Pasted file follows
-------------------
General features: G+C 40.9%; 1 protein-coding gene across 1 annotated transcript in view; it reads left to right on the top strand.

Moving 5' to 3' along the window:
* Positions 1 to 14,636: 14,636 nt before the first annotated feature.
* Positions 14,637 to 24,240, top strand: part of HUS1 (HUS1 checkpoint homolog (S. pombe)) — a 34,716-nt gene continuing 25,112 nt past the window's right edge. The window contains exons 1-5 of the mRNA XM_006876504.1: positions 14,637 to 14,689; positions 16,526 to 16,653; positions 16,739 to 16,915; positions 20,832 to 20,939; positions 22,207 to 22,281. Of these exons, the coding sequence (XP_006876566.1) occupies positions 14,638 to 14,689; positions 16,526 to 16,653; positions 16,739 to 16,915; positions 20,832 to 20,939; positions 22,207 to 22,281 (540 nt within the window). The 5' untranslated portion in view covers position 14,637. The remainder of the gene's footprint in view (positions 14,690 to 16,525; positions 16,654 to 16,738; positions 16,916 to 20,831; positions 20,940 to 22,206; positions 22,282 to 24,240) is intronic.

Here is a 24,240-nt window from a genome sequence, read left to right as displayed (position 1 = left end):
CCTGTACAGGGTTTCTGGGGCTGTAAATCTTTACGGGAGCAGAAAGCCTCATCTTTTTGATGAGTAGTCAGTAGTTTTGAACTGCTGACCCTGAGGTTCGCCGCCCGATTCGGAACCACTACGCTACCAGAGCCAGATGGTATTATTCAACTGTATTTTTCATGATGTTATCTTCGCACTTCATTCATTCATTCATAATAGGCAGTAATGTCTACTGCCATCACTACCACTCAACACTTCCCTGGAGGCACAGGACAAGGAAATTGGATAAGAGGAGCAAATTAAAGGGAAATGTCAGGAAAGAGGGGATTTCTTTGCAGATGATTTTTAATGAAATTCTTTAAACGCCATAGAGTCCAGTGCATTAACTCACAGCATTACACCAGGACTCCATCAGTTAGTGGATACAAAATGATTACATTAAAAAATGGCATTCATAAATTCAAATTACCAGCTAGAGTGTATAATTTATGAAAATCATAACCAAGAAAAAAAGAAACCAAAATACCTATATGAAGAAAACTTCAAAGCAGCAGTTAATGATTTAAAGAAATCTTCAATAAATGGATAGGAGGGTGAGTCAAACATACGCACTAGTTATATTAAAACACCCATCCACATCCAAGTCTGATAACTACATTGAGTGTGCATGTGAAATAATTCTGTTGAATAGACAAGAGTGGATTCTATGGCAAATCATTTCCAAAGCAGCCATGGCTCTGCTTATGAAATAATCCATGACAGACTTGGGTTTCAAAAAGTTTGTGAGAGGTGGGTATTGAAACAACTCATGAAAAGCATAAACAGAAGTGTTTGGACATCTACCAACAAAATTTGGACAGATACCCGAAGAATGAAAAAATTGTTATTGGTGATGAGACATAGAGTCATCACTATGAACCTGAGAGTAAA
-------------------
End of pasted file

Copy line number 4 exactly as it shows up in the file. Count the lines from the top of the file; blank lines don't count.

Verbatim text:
* Positions 14,637 to 24,240, top strand: part of HUS1 (HUS1 checkpoint homolog (S. pombe)) — a 34,716-nt gene continuing 25,112 nt past the window's right edge. The window contains exons 1-5 of the mRNA XM_006876504.1: positions 14,637 to 14,689; positions 16,526 to 16,653; positions 16,739 to 16,915; positions 20,832 to 20,939; positions 22,207 to 22,281. Of these exons, the coding sequence (XP_006876566.1) occupies positions 14,638 to 14,689; positions 16,526 to 16,653; positions 16,739 to 16,915; positions 20,832 to 20,939; positions 22,207 to 22,281 (540 nt within the window). The 5' untranslated portion in view covers position 14,637. The remainder of the gene's footprint in view (positions 14,690 to 16,525; positions 16,654 to 16,738; positions 16,916 to 20,831; positions 20,940 to 22,206; positions 22,282 to 24,240) is intronic.